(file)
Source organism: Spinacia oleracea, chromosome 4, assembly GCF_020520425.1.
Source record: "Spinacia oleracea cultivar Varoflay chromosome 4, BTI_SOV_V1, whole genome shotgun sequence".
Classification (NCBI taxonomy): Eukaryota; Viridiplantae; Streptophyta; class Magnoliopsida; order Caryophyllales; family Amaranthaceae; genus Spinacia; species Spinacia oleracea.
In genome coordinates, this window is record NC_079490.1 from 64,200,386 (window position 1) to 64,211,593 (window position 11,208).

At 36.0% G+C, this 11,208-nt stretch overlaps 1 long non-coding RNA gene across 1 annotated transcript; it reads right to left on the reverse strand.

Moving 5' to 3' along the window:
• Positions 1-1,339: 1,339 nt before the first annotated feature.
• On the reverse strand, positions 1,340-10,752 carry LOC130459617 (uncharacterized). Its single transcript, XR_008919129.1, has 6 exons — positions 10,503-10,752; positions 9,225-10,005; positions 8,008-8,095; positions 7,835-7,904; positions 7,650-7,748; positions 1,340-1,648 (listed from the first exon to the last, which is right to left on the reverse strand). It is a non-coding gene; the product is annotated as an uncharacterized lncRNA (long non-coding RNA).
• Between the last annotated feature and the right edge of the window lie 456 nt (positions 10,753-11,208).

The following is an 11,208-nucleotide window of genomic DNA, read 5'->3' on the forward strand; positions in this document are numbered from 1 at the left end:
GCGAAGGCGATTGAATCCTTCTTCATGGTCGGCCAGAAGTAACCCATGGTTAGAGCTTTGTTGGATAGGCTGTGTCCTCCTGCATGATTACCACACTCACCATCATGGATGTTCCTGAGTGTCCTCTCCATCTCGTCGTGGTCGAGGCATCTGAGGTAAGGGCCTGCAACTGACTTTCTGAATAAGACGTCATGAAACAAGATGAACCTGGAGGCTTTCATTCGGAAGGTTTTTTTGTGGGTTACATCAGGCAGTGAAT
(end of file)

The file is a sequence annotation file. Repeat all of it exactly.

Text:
Source organism: Spinacia oleracea, chromosome 4, assembly GCF_020520425.1.
Source record: "Spinacia oleracea cultivar Varoflay chromosome 4, BTI_SOV_V1, whole genome shotgun sequence".
Classification (NCBI taxonomy): Eukaryota; Viridiplantae; Streptophyta; class Magnoliopsida; order Caryophyllales; family Amaranthaceae; genus Spinacia; species Spinacia oleracea.
In genome coordinates, this window is record NC_079490.1 from 64,200,386 (window position 1) to 64,211,593 (window position 11,208).

At 36.0% G+C, this 11,208-nt stretch overlaps 1 long non-coding RNA gene across 1 annotated transcript; it reads right to left on the reverse strand.

Moving 5' to 3' along the window:
• Positions 1-1,339: 1,339 nt before the first annotated feature.
• On the reverse strand, positions 1,340-10,752 carry LOC130459617 (uncharacterized). Its single transcript, XR_008919129.1, has 6 exons — positions 10,503-10,752; positions 9,225-10,005; positions 8,008-8,095; positions 7,835-7,904; positions 7,650-7,748; positions 1,340-1,648 (listed from the first exon to the last, which is right to left on the reverse strand). It is a non-coding gene; the product is annotated as an uncharacterized lncRNA (long non-coding RNA).
• Between the last annotated feature and the right edge of the window lie 456 nt (positions 10,753-11,208).

The following is an 11,208-nucleotide window of genomic DNA, read 5'->3' on the forward strand; positions in this document are numbered from 1 at the left end:
GCGAAGGCGATTGAATCCTTCTTCATGGTCGGCCAGAAGTAACCCATGGTTAGAGCTTTGTTGGATAGGCTGTGTCCTCCTGCATGATTACCACACTCACCATCATGGATGTTCCTGAGTGTCCTCTCCATCTCGTCGTGGTCGAGGCATCTGAGGTAAGGGCCTGCAACTGACTTTCTGAATAAGACGTCATGAAACAAGATGAACCTGGAGGCTTTCATTCGGAAGGTTTTTTTGTGGGTTACATCAGGCAGTGAAT